Primary tabs



The land upon which the now village of Oakland is built, was entered by David McCord, in 1834. He built upon it a little log cabin of about 14 x 16 opposite our residence where our stock well stands. It happened that this, the first house built on these lands did in the course of time fall into our hands. We purchased the lot of John Davis, who then lived in a larger and better log house on the site of our before-mentioned residence. Reserving Mr. Davis for a future notice, we would remark of the little log cabin, that having had no present use for it, and unaware of the interest or romance of its origin, we sold this "relic" for the paltry sum of five dollars, and have forgotten to whom; only, that it was wanted for a stable. Mr. McCord was bought out by Mr. Josiah Black, a son-in-law of Mr. Ashmore, the same or early the next year, who built a double log house on what is now Pike street; partly covered at present by the residence of his son, Jas. S. Black. The next year, 1835, was famous for its town site speculations in Illinois, and Mr. Gideon M. Ashmore, having taken the "fever," bought of Mr. Black a small tract — sixteen or eighteen acres off of the s. e. s. e., of sec. 13 T.14, R.10 upon which he proceeded to lay out a town site. Mr. Canterberry, an attorney-at-law and county surveyor, came up


from Charleston, and after making due measurements, pegged it down and plotted and recorded the work so done in A. No. 1 style. This plat embraced the south side of the village from the middle of the public square. Sales being encouraging, Mr. Ashmore soon afterwards purchased an additional tract and completed his town site on the north. Matt, as he was called for short, was a speculator by nature, had much good gas in him and believed in names, high-sounding ones of course; but from the resources of his very limited education, he drew liberal draughts upon uncommon or little-used words, which words he made still more remarkable by his unheard of pronunciation. On this subject of names we once heard him offer a plea. His father, it appears, possessed the name of Samuel, a single simple name, in accordance with the puritanic tastes of our ancestors of a hundred years ago. He called his first son James, but adopting the "rolling stone" or rovers life, he soon became sensible that he was not to be a child of fortune. Strongly attached to his children, he gave them all he could give them, instead of money and lands, great tremendous names, such as Hezekiah Jefferson, Samuel Claybourne, George Washington, Gideon Madison, Omar and finally General Jackson. It is sad to relate that his poor girls had to put up with simple common, every day names. Matt, a full sketch of whose character we reserve for a future occasion, went the way of his father, only more so. He not only named his children (his boys, we mean) after the great ones of this world, but every thing he possessed from a dog up, had a heavy or patriotic title tagged to it. After mature study, he called his new paper town "Independence" and in the same spirit, he afterwards laid out the town of "Liberty," two miles north of Ashmore, but "Virtue" still remains to be platted. The name Independence was in many respects objectionable, it was too long, too many syllables, and malice and spite soon found for it a nick name in "Pinhook," which name stuck like a burr, and for a long time it was generally known by that alias. Even yet we occasionally hear this name from ill-bred or simple minded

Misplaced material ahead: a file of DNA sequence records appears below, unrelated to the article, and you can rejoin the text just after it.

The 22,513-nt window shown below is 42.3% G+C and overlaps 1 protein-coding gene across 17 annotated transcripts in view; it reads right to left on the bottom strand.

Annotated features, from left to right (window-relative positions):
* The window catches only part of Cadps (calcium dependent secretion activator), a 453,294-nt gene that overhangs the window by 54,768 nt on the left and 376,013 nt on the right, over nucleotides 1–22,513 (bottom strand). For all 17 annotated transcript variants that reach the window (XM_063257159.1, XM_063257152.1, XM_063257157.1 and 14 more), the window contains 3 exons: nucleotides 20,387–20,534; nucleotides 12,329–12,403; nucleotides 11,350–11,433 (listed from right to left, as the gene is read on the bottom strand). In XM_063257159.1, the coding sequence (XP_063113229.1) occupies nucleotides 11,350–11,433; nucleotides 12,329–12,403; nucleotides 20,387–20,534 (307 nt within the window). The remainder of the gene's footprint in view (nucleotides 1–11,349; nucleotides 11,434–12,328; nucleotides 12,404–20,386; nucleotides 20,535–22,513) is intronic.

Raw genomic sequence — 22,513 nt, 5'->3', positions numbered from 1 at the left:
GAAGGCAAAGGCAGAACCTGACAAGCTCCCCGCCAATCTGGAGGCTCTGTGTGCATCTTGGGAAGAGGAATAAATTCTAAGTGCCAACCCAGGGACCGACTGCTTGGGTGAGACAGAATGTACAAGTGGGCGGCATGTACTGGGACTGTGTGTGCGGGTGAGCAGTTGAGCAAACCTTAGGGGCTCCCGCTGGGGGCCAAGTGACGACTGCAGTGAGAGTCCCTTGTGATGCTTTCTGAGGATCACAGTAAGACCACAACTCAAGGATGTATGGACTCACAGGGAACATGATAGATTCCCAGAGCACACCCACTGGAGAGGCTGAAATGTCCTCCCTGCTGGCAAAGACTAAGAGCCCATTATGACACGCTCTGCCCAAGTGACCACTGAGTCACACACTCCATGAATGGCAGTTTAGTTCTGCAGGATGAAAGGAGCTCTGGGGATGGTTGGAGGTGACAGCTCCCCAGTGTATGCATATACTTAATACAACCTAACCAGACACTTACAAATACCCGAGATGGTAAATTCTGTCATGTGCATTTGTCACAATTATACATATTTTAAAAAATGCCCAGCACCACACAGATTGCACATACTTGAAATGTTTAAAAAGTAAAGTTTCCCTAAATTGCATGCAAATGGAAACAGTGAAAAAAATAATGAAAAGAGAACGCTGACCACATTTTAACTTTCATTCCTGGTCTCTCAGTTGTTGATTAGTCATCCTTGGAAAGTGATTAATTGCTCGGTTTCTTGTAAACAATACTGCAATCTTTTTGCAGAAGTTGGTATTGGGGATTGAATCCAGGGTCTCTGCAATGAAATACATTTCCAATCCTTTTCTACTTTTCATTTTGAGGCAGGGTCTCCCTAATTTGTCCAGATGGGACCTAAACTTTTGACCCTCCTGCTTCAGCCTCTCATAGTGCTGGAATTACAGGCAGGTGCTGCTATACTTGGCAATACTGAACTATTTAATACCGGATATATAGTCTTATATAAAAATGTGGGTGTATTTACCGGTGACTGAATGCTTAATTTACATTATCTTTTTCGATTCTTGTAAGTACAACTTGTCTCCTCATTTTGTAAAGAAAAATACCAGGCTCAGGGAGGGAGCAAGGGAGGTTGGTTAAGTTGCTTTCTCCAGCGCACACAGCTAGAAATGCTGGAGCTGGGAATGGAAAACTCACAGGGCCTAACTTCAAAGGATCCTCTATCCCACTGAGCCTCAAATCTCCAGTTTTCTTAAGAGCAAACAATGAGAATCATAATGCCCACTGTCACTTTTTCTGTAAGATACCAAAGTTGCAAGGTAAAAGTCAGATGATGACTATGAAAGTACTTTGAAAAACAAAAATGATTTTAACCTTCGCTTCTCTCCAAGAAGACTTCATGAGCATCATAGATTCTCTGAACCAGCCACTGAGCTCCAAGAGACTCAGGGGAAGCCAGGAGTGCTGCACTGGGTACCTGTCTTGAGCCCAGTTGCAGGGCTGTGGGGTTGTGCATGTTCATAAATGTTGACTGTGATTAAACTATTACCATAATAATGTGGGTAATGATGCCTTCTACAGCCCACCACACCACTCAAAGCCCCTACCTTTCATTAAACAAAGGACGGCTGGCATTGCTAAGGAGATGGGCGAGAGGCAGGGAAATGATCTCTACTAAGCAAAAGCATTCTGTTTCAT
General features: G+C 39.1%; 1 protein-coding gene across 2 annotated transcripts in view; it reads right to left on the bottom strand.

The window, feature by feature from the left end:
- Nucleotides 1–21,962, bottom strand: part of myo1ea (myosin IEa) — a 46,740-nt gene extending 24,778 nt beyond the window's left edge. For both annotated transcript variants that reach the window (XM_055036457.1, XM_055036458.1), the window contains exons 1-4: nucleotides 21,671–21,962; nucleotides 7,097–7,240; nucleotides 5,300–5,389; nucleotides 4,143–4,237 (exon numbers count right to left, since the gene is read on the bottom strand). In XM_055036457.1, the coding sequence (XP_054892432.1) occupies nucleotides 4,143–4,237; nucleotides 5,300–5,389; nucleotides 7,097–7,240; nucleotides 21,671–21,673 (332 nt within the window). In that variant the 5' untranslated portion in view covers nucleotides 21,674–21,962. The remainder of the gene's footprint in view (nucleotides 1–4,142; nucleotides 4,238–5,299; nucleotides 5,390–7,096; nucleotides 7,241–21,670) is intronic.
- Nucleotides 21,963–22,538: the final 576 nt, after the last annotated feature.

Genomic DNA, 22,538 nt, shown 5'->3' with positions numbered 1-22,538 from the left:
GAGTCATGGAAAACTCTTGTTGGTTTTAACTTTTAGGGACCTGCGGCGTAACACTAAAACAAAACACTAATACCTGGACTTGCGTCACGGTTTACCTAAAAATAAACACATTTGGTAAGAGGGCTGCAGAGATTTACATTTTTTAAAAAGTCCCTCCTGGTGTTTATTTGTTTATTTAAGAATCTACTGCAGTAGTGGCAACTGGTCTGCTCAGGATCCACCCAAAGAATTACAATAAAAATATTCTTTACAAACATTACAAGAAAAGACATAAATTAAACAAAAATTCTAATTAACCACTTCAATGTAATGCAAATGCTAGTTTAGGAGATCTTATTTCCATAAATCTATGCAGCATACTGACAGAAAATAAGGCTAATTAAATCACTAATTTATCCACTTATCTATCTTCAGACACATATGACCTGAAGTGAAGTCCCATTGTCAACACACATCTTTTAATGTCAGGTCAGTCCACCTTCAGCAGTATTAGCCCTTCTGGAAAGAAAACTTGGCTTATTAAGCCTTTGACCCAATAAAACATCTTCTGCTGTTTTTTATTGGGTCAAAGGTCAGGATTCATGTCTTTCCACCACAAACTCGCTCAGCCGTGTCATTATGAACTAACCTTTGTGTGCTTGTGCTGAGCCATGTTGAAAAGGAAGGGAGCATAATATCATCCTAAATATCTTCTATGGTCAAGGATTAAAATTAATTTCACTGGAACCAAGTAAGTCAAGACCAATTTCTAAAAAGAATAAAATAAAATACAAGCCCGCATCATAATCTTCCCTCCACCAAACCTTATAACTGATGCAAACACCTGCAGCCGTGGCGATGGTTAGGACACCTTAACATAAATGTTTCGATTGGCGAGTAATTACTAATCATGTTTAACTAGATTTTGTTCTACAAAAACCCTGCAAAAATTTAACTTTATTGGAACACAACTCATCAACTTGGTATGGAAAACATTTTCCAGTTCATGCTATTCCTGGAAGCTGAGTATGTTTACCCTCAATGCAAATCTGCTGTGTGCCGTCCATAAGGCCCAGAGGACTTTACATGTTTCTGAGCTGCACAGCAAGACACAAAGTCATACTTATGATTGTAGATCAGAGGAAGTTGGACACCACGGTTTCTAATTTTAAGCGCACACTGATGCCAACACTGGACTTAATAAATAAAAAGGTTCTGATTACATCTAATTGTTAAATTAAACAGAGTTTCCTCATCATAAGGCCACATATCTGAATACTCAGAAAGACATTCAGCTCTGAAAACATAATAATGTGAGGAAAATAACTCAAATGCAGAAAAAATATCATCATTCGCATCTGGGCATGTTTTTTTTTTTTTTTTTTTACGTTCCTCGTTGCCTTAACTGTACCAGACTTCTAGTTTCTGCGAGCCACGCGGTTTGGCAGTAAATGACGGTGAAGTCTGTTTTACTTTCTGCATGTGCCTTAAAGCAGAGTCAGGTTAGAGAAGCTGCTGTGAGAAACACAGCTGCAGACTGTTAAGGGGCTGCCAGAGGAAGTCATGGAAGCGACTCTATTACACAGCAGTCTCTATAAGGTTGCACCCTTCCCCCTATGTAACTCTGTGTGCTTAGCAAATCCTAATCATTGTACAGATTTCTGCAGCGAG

people. In 1851 the name was changed by act of the legislature to Oakland, the name which the post office had always borne.